How to Repair a Cracked Exhaust Manifold
When you have cracked exhaust manifold, it might be possible to repair it rather than spend money on a new one. Taking it to a repair shop could cost you quite a considerable amount for labor and parts, so trying a repair yourself first can be a good option. However, most exhaust manifolds are made from cast iron, and there are limited ways to mend such items. Follow the instructions below and see if they provide you the help you need.
Step 1 - Assess the Damage
First, remove the cracked manifold from the vehicle by removing the holding bolts from that section. Depending on the make and model of your vehicle, there will be either two or three of these. Then, take the damaged manifold off and look closely at the damage. If the crack in the manifold is narrow, as opposed to a large enough that you can get a finger inside it, it may be possible to solder it; these repairs can only be undertaken if the crack in the exhaust manifold is not too large.
Step 2 - Prepare the Crack
Scrape off any older, worn down gasket parts and clean the surface. While wearing gloves and safety glasses, bevel the crack edges to no more than 1/16 of an inch, but make sure to use a clean lint-free cloth to remove any iron filings from the inside of the manifold before you replace it back in the vehicle.
Once you have cleaned any damaged edges and removed the excess irons filings and dust, take the manifold to a worktop.
Step 3 - Solder
If you have never used a welding torch or soldering iron before, do not attempt to make this repair yourself. Set the oxy-acetylene torch to its lowest level of heat, and place the tip of the silver solder against the crack of the damaged exhaust manifold. Use a size one tip solder and place the torch very near to melt it onto and into the crack. Hold the torch evenly and use gentle strokes over the area so that you do not burn too much heat into one spot.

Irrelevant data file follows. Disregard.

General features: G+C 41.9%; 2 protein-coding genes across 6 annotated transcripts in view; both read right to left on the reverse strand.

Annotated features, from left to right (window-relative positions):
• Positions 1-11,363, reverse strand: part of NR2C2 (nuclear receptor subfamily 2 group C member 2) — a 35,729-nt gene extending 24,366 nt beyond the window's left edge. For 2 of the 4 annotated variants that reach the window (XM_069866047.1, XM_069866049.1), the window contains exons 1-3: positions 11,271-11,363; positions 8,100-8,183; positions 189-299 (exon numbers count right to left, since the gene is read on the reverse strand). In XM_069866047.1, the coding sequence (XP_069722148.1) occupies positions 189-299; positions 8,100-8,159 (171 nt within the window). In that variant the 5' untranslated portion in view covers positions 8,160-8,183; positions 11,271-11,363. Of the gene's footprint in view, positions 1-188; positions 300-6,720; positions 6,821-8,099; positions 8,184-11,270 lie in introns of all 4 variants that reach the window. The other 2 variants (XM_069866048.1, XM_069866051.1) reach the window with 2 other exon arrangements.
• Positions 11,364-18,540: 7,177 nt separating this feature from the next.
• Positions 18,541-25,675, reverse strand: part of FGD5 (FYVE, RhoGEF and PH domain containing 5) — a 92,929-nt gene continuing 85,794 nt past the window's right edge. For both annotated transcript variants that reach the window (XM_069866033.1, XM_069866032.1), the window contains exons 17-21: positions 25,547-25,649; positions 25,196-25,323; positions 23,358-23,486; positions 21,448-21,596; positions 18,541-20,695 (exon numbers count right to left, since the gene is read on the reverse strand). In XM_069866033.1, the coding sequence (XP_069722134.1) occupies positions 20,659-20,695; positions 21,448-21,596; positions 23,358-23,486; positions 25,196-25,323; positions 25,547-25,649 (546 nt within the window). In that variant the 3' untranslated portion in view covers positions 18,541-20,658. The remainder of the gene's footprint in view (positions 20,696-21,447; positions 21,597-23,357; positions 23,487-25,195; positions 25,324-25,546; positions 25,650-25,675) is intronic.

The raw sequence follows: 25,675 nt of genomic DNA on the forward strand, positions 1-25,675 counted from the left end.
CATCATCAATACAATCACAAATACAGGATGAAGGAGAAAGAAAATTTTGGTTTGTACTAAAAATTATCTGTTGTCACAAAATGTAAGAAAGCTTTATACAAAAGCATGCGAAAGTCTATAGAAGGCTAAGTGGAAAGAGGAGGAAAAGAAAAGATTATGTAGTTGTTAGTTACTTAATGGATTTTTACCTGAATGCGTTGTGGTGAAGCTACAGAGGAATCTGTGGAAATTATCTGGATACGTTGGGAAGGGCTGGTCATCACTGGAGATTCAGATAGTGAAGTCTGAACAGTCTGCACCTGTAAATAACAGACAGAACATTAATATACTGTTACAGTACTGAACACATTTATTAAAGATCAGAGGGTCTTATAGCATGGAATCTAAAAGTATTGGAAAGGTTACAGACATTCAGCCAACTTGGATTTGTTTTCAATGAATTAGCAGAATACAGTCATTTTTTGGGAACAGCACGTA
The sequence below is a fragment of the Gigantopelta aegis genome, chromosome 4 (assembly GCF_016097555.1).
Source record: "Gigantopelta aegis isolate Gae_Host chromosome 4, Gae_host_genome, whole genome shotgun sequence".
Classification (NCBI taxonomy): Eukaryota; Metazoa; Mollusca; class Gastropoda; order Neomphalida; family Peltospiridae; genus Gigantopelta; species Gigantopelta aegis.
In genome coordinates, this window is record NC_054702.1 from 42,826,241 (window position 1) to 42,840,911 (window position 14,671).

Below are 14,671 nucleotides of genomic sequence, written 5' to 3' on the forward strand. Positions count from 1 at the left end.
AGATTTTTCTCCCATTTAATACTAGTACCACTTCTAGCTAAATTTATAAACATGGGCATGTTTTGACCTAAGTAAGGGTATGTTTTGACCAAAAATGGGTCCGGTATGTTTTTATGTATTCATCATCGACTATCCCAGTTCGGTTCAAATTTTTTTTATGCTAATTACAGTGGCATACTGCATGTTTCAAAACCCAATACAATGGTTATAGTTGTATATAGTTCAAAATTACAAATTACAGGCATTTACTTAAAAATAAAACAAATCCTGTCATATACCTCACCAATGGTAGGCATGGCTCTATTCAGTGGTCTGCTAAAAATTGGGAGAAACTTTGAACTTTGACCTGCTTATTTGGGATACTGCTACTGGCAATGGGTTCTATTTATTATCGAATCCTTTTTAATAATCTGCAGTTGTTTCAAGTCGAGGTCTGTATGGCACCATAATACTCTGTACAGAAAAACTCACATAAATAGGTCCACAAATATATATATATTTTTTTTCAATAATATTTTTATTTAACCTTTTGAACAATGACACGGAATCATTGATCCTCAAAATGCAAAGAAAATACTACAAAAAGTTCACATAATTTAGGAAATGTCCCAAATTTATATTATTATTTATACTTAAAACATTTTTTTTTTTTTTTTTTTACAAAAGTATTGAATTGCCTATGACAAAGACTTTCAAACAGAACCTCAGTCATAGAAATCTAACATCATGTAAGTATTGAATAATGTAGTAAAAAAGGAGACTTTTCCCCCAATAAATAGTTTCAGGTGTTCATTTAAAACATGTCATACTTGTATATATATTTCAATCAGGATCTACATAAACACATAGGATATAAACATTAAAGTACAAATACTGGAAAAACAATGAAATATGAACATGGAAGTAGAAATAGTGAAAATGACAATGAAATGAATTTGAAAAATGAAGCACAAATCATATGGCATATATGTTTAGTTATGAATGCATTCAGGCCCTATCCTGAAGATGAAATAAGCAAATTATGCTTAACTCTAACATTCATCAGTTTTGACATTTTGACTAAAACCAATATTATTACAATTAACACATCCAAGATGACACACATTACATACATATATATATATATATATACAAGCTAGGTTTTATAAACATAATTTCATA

Continue to run the solder into the crack of the exhaust manifold until you have filled it completely. Then, use a compound like JB Weld to fill any tiny holes left over. Once the soldering has been finished, let the iron cool down naturally. Do not put it in cold water. The properties of cast iron are different to those of other metals and it will crack irreparably if you do this.
The solder solution will have a semi-permanent lifespan, but do be aware that it is strongly advised that you replace the manifold with a new or replacement part as soon as you can afford it.
Step 4 - Check for Obstructions
Once you have completed the job, check the underside or inside and make sure there are no holes or obstructions. Hopefully, having completed this, your exhaust manifold will have a solid finish and be secure enough to replace onto your vehicle.